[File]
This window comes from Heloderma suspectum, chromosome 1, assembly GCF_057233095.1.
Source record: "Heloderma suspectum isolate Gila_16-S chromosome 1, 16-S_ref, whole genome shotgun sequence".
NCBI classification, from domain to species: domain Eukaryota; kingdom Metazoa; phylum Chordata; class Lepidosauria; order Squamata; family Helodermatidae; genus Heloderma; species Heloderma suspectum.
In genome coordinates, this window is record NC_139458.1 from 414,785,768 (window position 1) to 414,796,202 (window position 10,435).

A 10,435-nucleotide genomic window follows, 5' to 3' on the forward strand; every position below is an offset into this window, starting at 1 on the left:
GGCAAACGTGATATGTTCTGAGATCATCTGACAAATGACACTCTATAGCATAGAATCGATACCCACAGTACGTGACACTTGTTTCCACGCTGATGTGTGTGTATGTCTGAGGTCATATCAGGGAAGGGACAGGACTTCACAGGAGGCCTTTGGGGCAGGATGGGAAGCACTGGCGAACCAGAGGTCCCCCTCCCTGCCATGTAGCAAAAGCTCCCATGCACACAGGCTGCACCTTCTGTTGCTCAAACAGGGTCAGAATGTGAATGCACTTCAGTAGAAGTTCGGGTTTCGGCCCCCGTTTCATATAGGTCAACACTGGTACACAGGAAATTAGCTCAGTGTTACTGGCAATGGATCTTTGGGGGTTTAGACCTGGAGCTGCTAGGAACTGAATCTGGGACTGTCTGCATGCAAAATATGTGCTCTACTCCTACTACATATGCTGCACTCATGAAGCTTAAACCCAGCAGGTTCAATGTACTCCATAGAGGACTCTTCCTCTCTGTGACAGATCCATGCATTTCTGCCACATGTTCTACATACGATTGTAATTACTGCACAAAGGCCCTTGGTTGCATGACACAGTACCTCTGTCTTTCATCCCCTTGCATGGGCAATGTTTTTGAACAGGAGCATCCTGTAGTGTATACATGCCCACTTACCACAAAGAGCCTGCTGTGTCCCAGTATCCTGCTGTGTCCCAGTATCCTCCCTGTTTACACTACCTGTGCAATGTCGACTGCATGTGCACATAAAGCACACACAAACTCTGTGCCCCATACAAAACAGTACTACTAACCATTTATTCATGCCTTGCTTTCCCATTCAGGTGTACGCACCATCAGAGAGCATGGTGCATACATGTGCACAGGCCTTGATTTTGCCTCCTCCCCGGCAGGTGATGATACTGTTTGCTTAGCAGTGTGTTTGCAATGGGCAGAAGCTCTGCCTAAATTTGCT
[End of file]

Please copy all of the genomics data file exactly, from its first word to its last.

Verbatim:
This window comes from Heloderma suspectum, chromosome 1, assembly GCF_057233095.1.
Source record: "Heloderma suspectum isolate Gila_16-S chromosome 1, 16-S_ref, whole genome shotgun sequence".
NCBI classification, from domain to species: domain Eukaryota; kingdom Metazoa; phylum Chordata; class Lepidosauria; order Squamata; family Helodermatidae; genus Heloderma; species Heloderma suspectum.
In genome coordinates, this window is record NC_139458.1 from 414,785,768 (window position 1) to 414,796,202 (window position 10,435).

A 10,435-nucleotide genomic window follows, 5' to 3' on the forward strand; every position below is an offset into this window, starting at 1 on the left:
GGCAAACGTGATATGTTCTGAGATCATCTGACAAATGACACTCTATAGCATAGAATCGATACCCACAGTACGTGACACTTGTTTCCACGCTGATGTGTGTGTATGTCTGAGGTCATATCAGGGAAGGGACAGGACTTCACAGGAGGCCTTTGGGGCAGGATGGGAAGCACTGGCGAACCAGAGGTCCCCCTCCCTGCCATGTAGCAAAAGCTCCCATGCACACAGGCTGCACCTTCTGTTGCTCAAACAGGGTCAGAATGTGAATGCACTTCAGTAGAAGTTCGGGTTTCGGCCCCCGTTTCATATAGGTCAACACTGGTACACAGGAAATTAGCTCAGTGTTACTGGCAATGGATCTTTGGGGGTTTAGACCTGGAGCTGCTAGGAACTGAATCTGGGACTGTCTGCATGCAAAATATGTGCTCTACTCCTACTACATATGCTGCACTCATGAAGCTTAAACCCAGCAGGTTCAATGTACTCCATAGAGGACTCTTCCTCTCTGTGACAGATCCATGCATTTCTGCCACATGTTCTACATACGATTGTAATTACTGCACAAAGGCCCTTGGTTGCATGACACAGTACCTCTGTCTTTCATCCCCTTGCATGGGCAATGTTTTTGAACAGGAGCATCCTGTAGTGTATACATGCCCACTTACCACAAAGAGCCTGCTGTGTCCCAGTATCCTGCTGTGTCCCAGTATCCTCCCTGTTTACACTACCTGTGCAATGTCGACTGCATGTGCACATAAAGCACACACAAACTCTGTGCCCCATACAAAACAGTACTACTAACCATTTATTCATGCCTTGCTTTCCCATTCAGGTGTACGCACCATCAGAGAGCATGGTGCATACATGTGCACAGGCCTTGATTTTGCCTCCTCCCCGGCAGGTGATGATACTGTTTGCTTAGCAGTGTGTTTGCAATGGGCAGAAGCTCTGCCTAAATTTGCT